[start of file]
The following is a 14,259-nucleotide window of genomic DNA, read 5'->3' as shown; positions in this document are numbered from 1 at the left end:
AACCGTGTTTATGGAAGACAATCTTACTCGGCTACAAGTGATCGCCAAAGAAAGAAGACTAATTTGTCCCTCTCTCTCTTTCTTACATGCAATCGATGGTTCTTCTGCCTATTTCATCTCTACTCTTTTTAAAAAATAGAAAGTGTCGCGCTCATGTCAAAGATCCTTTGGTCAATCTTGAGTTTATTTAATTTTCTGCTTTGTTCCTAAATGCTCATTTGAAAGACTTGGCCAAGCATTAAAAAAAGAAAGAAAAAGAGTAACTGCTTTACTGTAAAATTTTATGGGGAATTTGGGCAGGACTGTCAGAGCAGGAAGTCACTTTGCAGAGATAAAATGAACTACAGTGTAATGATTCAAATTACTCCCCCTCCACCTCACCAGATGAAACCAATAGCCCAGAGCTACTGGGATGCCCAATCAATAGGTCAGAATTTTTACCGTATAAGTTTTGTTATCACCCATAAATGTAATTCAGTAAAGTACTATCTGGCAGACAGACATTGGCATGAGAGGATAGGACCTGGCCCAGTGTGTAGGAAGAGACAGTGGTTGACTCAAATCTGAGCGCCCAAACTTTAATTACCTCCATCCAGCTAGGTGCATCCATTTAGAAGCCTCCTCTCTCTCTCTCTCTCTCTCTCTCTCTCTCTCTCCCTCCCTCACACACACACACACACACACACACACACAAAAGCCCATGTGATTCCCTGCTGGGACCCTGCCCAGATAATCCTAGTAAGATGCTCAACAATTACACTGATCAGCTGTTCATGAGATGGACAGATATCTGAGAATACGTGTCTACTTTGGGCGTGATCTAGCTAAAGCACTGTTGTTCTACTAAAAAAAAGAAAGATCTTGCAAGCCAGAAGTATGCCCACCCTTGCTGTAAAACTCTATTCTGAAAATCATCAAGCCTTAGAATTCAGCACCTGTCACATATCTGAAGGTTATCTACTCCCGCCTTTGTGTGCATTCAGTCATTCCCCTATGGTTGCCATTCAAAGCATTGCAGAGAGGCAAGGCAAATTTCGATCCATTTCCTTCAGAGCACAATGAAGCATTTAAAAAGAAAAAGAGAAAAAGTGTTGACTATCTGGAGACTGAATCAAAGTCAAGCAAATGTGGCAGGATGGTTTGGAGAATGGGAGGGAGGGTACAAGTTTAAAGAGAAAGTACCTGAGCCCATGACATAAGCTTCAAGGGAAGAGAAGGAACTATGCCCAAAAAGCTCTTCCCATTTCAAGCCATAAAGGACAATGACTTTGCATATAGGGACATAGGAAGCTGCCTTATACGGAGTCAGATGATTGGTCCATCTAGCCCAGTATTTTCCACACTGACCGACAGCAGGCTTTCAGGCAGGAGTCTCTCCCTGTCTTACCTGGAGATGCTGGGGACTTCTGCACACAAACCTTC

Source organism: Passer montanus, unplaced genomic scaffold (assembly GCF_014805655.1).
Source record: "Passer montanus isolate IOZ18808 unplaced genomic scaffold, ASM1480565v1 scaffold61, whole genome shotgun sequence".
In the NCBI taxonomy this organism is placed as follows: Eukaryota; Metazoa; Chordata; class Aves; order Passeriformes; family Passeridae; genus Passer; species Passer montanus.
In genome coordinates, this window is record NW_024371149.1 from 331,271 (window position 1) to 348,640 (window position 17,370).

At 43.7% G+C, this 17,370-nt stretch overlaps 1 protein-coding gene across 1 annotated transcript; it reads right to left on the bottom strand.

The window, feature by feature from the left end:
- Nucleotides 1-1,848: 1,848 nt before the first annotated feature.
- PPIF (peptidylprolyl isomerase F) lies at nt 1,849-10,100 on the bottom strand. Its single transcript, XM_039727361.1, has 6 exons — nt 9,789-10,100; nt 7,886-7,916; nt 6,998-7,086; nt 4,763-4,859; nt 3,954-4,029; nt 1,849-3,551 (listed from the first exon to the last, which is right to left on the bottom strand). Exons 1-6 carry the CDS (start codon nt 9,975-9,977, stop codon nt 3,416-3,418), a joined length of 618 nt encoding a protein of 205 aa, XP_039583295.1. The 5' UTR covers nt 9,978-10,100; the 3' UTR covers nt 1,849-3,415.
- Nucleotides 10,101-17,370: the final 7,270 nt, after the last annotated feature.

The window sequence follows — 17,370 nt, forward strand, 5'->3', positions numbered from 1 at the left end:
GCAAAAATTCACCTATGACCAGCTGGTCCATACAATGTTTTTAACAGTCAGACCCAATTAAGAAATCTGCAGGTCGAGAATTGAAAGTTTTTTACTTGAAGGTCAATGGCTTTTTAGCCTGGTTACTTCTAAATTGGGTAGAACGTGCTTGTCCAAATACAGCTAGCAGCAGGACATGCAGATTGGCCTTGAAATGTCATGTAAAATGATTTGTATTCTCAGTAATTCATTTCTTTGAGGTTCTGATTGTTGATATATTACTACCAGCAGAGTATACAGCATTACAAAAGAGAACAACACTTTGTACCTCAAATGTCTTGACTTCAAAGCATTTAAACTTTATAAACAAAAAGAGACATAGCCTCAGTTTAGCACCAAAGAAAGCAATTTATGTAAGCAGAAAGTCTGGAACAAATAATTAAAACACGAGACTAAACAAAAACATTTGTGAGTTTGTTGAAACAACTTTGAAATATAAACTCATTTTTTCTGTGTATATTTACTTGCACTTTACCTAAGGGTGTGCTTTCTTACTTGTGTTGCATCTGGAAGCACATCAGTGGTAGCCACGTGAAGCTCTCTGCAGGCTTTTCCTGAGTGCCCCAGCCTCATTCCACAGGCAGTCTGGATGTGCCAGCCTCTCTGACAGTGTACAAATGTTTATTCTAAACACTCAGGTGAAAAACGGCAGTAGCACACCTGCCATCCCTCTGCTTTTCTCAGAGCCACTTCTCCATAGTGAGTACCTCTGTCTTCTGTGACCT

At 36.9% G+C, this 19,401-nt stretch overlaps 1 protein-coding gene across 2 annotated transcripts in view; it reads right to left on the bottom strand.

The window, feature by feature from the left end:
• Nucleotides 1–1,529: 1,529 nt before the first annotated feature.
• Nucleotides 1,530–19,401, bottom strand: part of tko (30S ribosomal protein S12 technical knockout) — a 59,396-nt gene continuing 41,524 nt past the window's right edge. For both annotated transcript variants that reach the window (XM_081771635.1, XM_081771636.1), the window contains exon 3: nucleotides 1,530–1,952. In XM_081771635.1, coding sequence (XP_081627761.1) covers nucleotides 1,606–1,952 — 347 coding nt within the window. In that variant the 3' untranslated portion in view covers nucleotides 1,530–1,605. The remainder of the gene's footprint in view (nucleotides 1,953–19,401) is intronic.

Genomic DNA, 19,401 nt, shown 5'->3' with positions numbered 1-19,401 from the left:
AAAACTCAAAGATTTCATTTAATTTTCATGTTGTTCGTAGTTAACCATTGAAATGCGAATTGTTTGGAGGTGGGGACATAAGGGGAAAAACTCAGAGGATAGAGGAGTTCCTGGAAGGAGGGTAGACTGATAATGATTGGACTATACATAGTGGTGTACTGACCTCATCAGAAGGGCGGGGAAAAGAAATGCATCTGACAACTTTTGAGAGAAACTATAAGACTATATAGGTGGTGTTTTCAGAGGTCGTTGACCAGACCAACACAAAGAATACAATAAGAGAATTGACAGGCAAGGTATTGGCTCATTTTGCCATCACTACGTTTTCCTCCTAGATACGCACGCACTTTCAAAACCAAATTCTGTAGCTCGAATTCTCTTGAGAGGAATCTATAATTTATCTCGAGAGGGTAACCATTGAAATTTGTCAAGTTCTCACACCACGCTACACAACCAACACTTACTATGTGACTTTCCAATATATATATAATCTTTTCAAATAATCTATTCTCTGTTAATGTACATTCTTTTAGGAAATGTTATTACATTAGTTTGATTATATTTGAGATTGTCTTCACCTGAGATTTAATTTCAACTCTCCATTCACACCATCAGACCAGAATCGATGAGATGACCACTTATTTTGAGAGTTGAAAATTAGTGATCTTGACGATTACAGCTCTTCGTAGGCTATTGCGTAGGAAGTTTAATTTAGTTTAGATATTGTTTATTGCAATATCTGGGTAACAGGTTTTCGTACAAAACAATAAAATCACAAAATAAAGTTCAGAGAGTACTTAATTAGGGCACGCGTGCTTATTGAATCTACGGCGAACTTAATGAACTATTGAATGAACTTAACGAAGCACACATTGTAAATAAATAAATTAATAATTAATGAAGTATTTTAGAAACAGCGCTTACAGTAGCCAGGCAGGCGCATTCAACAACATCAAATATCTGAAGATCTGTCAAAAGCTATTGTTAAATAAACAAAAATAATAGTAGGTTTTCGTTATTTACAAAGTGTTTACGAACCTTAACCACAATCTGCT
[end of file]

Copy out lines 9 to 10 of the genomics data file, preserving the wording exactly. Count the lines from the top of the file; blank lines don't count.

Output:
- Nucleotides 1-1,848: 1,848 nt before the first annotated feature.
- PPIF (peptidylprolyl isomerase F) lies at nt 1,849-10,100 on the bottom strand. Its single transcript, XM_039727361.1, has 6 exons — nt 9,789-10,100; nt 7,886-7,916; nt 6,998-7,086; nt 4,763-4,859; nt 3,954-4,029; nt 1,849-3,551 (listed from the first exon to the last, which is right to left on the bottom strand). Exons 1-6 carry the CDS (start codon nt 9,975-9,977, stop codon nt 3,416-3,418), a joined length of 618 nt encoding a protein of 205 aa, XP_039583295.1. The 5' UTR covers nt 9,978-10,100; the 3' UTR covers nt 1,849-3,415.